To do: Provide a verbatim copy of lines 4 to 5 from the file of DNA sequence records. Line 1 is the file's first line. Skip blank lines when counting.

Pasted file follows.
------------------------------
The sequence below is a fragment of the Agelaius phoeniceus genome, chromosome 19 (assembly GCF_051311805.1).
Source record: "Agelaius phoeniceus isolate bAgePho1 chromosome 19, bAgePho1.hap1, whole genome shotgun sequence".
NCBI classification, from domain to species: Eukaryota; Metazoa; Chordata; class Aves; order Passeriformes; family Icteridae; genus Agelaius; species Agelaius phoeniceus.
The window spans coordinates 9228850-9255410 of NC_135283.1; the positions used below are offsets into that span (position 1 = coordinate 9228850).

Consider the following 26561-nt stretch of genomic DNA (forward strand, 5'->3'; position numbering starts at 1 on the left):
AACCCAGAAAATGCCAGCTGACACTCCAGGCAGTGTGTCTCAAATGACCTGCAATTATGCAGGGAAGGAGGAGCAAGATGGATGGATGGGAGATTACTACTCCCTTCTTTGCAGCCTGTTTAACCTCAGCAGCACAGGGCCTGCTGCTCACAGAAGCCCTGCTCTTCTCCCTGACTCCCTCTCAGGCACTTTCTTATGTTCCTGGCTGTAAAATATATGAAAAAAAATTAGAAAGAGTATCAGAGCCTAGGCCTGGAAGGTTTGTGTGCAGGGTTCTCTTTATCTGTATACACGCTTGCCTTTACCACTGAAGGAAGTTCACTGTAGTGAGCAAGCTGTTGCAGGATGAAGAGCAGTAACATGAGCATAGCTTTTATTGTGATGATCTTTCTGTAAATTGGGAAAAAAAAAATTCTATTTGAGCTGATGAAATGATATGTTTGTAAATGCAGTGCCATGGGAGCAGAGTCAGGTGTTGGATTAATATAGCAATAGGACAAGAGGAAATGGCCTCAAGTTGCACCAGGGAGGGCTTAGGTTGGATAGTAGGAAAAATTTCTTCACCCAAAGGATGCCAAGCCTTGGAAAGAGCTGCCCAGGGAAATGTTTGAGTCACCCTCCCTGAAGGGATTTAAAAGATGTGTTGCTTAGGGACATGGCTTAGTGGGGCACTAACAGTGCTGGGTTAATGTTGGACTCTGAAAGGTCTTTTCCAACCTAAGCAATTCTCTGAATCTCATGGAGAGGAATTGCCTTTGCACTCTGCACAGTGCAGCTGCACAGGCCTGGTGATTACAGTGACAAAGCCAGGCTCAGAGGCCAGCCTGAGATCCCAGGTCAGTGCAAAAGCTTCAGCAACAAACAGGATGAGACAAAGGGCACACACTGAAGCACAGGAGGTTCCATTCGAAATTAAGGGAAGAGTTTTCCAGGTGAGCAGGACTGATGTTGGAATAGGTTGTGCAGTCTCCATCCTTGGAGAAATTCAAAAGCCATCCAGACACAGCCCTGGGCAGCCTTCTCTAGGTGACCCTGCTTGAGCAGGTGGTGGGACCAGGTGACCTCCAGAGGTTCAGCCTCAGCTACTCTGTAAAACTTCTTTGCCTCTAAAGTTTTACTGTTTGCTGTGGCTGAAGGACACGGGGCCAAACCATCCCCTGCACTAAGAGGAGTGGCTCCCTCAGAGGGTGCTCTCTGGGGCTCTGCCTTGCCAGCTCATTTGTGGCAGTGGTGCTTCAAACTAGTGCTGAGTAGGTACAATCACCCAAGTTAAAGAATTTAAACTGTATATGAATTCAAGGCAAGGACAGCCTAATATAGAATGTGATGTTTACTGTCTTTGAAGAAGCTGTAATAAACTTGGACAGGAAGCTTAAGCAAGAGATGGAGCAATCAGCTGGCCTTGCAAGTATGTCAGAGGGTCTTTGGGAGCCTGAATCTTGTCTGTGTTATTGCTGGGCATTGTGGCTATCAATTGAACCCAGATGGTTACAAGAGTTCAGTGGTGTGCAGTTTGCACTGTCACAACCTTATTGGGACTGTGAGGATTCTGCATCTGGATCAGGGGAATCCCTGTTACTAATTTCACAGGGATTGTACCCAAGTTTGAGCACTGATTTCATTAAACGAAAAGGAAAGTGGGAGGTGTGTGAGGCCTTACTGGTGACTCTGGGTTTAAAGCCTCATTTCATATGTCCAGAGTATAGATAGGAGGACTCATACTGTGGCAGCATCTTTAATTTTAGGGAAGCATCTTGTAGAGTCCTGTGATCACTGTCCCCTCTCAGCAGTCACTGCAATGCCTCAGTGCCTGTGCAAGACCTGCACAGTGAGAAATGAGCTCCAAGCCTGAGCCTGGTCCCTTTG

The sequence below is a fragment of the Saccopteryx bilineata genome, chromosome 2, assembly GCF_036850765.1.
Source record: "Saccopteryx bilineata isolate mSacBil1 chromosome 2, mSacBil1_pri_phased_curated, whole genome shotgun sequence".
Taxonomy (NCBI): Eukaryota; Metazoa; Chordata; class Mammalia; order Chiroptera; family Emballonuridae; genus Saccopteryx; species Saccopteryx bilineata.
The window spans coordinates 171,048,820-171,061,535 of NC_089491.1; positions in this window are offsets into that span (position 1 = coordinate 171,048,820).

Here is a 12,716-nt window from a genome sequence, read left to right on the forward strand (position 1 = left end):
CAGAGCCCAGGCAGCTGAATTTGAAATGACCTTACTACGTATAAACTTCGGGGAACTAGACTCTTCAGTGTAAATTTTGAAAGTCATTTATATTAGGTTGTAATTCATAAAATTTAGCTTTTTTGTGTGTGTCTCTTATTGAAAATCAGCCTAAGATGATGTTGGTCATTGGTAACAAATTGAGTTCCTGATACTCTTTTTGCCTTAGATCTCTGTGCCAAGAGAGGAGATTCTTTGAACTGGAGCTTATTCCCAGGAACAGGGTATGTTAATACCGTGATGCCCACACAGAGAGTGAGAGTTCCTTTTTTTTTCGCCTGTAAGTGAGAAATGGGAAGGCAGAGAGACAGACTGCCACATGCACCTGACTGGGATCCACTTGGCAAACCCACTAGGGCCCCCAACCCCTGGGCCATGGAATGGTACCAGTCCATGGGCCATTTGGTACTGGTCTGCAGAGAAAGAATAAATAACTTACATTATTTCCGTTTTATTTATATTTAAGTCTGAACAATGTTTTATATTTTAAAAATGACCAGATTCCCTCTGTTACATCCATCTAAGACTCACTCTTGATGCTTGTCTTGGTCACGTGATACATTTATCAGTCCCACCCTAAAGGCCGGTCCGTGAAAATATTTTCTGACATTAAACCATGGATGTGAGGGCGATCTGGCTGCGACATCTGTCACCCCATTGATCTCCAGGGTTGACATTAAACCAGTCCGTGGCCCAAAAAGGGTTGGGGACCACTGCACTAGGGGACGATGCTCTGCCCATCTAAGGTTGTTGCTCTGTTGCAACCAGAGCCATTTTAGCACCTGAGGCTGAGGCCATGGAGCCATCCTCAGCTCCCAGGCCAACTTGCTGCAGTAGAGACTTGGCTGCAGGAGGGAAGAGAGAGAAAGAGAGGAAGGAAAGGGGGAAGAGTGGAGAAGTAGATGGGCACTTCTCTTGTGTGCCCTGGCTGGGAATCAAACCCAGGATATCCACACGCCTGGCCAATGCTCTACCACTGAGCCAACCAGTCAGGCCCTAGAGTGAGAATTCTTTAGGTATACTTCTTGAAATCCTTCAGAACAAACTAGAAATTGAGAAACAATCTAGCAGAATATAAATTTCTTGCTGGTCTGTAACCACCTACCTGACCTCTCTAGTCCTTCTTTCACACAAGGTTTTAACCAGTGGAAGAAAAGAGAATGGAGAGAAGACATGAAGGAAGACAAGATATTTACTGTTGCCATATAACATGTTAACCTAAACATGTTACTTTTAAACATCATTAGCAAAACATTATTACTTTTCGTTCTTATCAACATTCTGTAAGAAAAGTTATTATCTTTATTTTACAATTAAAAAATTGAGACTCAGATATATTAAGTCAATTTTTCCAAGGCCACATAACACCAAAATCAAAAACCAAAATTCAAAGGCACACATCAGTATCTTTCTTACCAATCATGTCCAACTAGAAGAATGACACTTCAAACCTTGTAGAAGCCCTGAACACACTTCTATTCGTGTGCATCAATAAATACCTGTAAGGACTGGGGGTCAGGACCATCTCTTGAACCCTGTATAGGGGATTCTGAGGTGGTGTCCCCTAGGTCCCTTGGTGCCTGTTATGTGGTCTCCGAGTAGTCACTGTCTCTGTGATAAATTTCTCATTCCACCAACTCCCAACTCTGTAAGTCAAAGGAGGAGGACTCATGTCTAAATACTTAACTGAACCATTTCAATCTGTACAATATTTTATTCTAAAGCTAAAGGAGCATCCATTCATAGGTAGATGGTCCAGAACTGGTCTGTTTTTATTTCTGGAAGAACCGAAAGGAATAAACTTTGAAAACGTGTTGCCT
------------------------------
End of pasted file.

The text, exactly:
The window spans coordinates 9228850-9255410 of NC_135283.1; the positions used below are offsets into that span (position 1 = coordinate 9228850).

Consider the following 26561-nt stretch of genomic DNA (forward strand, 5'->3'; position numbering starts at 1 on the left):